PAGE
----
If your “need” for an automatic feeder is grounded in a desire not to have to tend to your horse every day, please reconsider. Your horse should be checked at least once a day to make sure he’s normal — attitude, eating, manure and no signs of wounds, lameness or illness. If he’s an “only horse,” or stabled without direct contact with other horses, your social interaction with him is also an extremely important part of his day. He needs you.
If that’s not enough, remember that feeders aren’t foolproof. Equipment malfunction or power failures can result in your horse not being fed. Feeders potentially can become stuck in the open position — a disaster in the making — or clog shut. Bored horses are notorious for fooling with anything within reach of their teeth. Basically, if you use an automatic feeder, you’ve got yet one more thing to check at least once a day.
Attributes And Liabilities
Automatic feeder manufacturers use the ability to feed multiple small meals a day as a major selling point. While it’s true that the horse is designed to eat virtually nonstop while awake, rather than large amounts twice a day, millions of horses do just fine on two-meal schedules, with plenty of hay, of course.
Sweet feed can be problematic for automatic feeders. The molasses can build up on the sides of the feeder and cause clogs, not to mention organisms that are growing in that build-up. If you’re feeding a sweet feed, you’ll have to switch to pellets or plain grains.
That said, there are some valid reasons for using an automatic feeder. These include:
• Scheduling. The pressures of work and family often mean erratic feeding schedules. Horses are creatures of habit and most content on a fixed schedule. An automatic feeder can eliminate late-feeding anxiety, but he’s still going to expect to see you on schedule as well.
• Boredom. Horses on stall rest for injury or confined to dry lots become bored easily, with wood chewing and other vices developing quickly. Free-choice hay is one way to combat this but in some cases leads to too much weight gain. A combination of controlled amounts of loose hay with boredom-breaking timed feedings of hay pellets, or switching to a complete pelleted feed at automatic timed intervals, can help.
• Bolters and digestive upset. Horses that bolt their grain, have a tendency to choke or require large amounts of grain to hold their weight because of heavy work schedules can benefit from multiple small meals rather than just two large ones. If you can’t be at the barn three or more times a day to do this, the automatic feeder can fill in for you.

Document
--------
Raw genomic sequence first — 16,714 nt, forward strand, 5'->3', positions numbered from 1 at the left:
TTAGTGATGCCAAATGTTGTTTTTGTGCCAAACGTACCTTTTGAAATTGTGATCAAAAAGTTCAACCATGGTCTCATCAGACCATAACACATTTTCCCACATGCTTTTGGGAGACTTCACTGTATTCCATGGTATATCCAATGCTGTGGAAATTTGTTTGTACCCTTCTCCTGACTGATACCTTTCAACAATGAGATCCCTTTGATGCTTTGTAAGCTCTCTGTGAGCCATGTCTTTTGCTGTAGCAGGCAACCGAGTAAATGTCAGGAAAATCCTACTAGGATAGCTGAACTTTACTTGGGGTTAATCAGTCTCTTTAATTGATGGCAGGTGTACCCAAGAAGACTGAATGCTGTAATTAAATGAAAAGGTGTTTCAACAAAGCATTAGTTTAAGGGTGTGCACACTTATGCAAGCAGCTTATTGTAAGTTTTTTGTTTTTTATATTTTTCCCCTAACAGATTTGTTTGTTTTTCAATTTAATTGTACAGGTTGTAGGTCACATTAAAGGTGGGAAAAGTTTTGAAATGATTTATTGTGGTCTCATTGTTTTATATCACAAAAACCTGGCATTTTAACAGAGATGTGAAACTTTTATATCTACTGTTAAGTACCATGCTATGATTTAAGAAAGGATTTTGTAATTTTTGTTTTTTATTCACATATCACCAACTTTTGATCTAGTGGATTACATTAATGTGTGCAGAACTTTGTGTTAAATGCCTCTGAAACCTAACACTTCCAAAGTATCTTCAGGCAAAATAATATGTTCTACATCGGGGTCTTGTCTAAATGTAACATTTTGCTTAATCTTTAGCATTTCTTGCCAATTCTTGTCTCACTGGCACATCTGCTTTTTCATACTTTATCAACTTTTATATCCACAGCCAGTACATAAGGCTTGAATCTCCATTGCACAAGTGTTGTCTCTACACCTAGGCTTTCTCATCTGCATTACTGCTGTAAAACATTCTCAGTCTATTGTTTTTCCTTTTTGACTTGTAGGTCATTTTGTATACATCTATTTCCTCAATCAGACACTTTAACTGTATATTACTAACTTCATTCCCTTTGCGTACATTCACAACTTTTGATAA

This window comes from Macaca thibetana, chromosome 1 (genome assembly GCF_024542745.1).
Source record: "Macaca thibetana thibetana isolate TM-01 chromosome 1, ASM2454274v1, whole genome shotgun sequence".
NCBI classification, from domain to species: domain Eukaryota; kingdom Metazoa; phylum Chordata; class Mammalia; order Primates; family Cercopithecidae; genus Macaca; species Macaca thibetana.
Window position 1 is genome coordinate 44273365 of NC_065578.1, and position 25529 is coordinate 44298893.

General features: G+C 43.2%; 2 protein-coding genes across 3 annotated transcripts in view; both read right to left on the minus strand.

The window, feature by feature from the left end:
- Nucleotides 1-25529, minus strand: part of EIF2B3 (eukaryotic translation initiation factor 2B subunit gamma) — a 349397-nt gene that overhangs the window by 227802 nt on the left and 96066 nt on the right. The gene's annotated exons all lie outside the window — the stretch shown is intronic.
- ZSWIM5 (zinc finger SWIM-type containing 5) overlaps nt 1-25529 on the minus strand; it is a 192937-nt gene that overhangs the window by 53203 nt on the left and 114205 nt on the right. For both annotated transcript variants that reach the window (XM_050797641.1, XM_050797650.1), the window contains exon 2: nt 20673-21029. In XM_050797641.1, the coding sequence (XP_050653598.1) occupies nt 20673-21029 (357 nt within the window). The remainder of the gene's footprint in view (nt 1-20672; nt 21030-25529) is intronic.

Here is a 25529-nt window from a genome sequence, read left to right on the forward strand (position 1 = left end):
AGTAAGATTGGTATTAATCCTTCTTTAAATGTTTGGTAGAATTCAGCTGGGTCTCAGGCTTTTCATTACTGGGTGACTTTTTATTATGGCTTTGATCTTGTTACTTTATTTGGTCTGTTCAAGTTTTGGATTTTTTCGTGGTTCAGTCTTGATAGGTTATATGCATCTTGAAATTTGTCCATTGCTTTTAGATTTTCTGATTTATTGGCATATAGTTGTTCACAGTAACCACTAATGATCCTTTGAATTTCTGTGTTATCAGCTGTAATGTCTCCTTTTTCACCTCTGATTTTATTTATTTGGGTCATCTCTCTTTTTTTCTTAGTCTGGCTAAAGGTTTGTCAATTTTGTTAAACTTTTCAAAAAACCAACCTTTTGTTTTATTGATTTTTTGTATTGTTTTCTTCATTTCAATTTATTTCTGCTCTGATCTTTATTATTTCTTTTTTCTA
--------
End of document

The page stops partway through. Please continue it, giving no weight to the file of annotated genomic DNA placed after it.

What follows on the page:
• Emergencies. Life happens, and when it happens to you at a time when you’re needed somewhere other than the barn (with no advance notice) it’s nice to have a back-up plan that doesn’t leave your horse high and dry or frantic phone calls to someone who can help out. Horses turned out in remote locations, where bad weather conditions can be a major obstacle, can definitely benefit from having the option of automated feeding (and waterers) until weather allows caretakers in. Hay pellets or chopped forage makes a good choice as a snack. You can keep a bag on hand to use as a hay substitute in an automatic feeder for emergency situations. Using this as your treat at other times makes sure the horse is accustomed to it.
• Money saving. If you have to pay someone to feed your horse when you can’t be there, automatic feeders may pay for themselves.
• Waste. Horses that toss their grain around at feeding time may be less likely to do so if they receive much smaller amounts in multiple feedings. If your problem is with hay wastage, switching to multiple feedings of pelleted hay can eliminate this, but pelleted hay costs more so you’ll have to do some careful calculations to determine if you’re saving money.
With a $2,500 price tag, the Stable Grazer is a luxury item. Even if you have hay waste from feeding enough to allow free-choice hay with twice-daily feedings, it’s difficult to imagine enough wastage to justify the price. Ditto on cost savings on paid help. If cost isn’t an issue, this system would be useful for doling out controlled amounts of hay to horses on lay-up. Although advertised for outside use, we worry that damage to the coating on the feeder would lead to rapid rusting.
The iFEED and Quick Feed are similarly priced plastic feeders. Quick Feed holds more feed/pellets, but the iFEED has the advantage of being a covered, rodent-proof system. They’re both limited to indoor use. If you’re considering an automatic feeder just for when you can’t be there, or to give one meal a day to horses in stalls, these are economical choices. For outdoor feeding, the durable ProFeeder is the best choice.